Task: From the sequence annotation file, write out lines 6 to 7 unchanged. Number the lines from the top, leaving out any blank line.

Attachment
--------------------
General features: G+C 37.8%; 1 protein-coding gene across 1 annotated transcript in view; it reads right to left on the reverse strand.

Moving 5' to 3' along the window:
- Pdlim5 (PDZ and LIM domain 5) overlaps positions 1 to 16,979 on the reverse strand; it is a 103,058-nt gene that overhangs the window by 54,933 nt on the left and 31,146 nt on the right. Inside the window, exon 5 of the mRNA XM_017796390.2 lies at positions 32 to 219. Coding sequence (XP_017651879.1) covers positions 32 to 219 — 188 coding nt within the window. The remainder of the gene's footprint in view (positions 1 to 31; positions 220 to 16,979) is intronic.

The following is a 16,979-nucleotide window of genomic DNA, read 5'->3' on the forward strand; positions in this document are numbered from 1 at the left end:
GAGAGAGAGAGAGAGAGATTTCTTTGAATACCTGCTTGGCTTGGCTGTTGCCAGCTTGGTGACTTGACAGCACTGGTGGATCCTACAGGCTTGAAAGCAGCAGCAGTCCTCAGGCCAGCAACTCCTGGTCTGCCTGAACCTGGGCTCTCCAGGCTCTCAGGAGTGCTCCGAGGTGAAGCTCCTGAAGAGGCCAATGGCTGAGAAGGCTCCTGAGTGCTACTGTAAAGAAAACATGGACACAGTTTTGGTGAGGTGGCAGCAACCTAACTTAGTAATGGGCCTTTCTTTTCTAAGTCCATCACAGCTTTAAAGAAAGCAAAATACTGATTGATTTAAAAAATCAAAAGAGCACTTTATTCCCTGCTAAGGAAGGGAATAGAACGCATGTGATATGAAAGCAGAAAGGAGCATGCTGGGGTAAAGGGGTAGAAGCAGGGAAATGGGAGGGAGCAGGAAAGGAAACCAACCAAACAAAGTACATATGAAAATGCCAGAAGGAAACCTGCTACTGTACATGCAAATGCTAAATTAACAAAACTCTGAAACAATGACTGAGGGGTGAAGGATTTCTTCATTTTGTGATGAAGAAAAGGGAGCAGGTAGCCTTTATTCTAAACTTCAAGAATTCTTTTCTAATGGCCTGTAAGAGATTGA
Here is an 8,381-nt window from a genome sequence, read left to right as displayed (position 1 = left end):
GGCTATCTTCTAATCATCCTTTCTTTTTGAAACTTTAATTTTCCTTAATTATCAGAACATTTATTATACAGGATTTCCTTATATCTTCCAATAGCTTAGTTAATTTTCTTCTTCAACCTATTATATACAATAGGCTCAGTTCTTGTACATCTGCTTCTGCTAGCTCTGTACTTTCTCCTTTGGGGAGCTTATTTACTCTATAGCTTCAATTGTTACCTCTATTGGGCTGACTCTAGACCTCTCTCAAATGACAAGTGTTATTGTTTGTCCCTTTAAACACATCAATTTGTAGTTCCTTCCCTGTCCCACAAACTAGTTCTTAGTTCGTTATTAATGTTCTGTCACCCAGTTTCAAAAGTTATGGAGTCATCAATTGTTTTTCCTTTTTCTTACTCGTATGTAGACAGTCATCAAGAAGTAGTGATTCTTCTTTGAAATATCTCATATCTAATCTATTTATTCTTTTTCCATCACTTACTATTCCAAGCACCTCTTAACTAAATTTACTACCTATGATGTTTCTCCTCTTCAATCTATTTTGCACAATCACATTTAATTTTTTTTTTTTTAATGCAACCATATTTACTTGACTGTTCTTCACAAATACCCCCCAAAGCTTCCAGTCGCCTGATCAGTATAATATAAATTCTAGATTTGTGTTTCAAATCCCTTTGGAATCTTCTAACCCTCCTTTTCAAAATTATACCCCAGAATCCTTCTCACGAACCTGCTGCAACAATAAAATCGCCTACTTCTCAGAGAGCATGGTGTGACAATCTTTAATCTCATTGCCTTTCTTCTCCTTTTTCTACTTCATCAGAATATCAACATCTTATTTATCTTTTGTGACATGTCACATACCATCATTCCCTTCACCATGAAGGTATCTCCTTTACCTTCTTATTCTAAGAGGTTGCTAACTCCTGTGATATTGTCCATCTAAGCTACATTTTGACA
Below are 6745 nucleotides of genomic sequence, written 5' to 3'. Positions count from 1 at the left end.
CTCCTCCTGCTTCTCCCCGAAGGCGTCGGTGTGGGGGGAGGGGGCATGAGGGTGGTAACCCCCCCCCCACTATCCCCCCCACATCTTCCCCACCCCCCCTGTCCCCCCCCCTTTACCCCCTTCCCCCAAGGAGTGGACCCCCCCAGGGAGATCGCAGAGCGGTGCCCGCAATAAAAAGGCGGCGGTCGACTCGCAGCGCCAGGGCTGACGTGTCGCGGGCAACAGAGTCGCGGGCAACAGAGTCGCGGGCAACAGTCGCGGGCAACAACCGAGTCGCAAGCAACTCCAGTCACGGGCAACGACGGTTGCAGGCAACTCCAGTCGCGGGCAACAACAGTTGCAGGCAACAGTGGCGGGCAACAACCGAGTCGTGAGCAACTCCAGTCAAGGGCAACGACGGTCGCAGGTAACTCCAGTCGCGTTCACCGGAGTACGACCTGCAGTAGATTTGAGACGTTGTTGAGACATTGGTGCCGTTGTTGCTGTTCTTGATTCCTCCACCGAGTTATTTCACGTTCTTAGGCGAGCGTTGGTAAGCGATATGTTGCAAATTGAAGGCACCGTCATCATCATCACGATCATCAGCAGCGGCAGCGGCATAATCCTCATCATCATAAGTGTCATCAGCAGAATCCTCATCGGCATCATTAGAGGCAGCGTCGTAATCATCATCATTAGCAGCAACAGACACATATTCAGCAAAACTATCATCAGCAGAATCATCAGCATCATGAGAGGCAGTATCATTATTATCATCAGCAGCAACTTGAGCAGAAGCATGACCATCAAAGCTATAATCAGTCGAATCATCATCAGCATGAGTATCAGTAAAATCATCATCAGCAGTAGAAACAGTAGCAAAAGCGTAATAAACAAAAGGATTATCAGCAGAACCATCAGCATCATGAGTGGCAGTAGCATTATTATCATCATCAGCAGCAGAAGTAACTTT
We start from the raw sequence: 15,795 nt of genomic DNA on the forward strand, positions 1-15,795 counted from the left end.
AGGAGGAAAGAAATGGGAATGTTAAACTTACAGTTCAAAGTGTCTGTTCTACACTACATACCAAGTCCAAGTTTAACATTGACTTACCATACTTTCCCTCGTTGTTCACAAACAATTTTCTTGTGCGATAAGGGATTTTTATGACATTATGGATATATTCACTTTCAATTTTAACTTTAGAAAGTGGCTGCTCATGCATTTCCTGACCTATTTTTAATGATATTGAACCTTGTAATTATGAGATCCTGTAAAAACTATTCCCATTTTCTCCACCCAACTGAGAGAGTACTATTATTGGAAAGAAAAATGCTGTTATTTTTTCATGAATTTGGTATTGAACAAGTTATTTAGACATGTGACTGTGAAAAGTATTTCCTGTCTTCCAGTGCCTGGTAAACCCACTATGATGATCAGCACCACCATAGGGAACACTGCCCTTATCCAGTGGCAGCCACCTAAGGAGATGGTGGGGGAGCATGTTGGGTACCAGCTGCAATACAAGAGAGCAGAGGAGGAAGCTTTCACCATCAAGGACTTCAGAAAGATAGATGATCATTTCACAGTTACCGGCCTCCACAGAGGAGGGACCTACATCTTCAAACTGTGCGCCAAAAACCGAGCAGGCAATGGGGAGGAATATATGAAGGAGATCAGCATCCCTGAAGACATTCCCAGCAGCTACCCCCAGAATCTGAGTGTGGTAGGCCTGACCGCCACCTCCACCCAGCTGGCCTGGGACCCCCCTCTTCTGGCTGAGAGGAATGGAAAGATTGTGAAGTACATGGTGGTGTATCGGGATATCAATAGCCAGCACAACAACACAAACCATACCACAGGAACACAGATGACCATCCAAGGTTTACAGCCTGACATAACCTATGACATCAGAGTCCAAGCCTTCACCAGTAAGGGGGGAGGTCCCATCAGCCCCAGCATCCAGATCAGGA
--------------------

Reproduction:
Here is an 8,381-nt window from a genome sequence, read left to right as displayed (position 1 = left end):
GGCTATCTTCTAATCATCCTTTCTTTTTGAAACTTTAATTTTCCTTAATTATCAGAACATTTATTATACAGGATTTCCTTATATCTTCCAATAGCTTAGTTAATTTTCTTCTTCAACCTATTATATACAATAGGCTCAGTTCTTGTACATCTGCTTCTGCTAGCTCTGTACTTTCTCCTTTGGGGAGCTTATTTACTCTATAGCTTCAATTGTTACCTCTATTGGGCTGACTCTAGACCTCTCTCAAATGACAAGTGTTATTGTTTGTCCCTTTAAACACATCAATTTGTAGTTCCTTCCCTGTCCCACAAACTAGTTCTTAGTTCGTTATTAATGTTCTGTCACCCAGTTTCAAAAGTTATGGAGTCATCAATTGTTTTTCCTTTTTCTTACTCGTATGTAGACAGTCATCAAGAAGTAGTGATTCTTCTTTGAAATATCTCATATCTAATCTATTTATTCTTTTTCCATCACTTACTATTCCAAGCACCTCTTAACTAAATTTACTACCTATGATGTTTCTCCTCTTCAATCTATTTTGCACAATCACATTTAATTTTTTTTTTTTTAATGCAACCATATTTACTTGACTGTTCTTCACAAATACCCCCCAAAGCTTCCAGTCGCCTGATCAGTATAATATAAATTCTAGATTTGTGTTTCAAATCCCTTTGGAATCTTCTAACCCTCCTTTTCAAAATTATACCCCAGAATCCTTCTCACGAACCTGCTGCAACAATAAAATCGCCTACTTCTCAGAGAGCATGGTGTGACAATCTTTAATCTCATTGCCTTTCTTCTCCTTTTTCTACTTCATCAGAATATCAACATCTTATTTATCTTTTGTGACATGTCACATACCATCATTCCCTTCACCATGAAGGTATCTCCTTTACCTTCTTATTCTAAGAGGTTGCTAACTCCTGTGATATTGTCCATCTAAGCTACATTTTGACA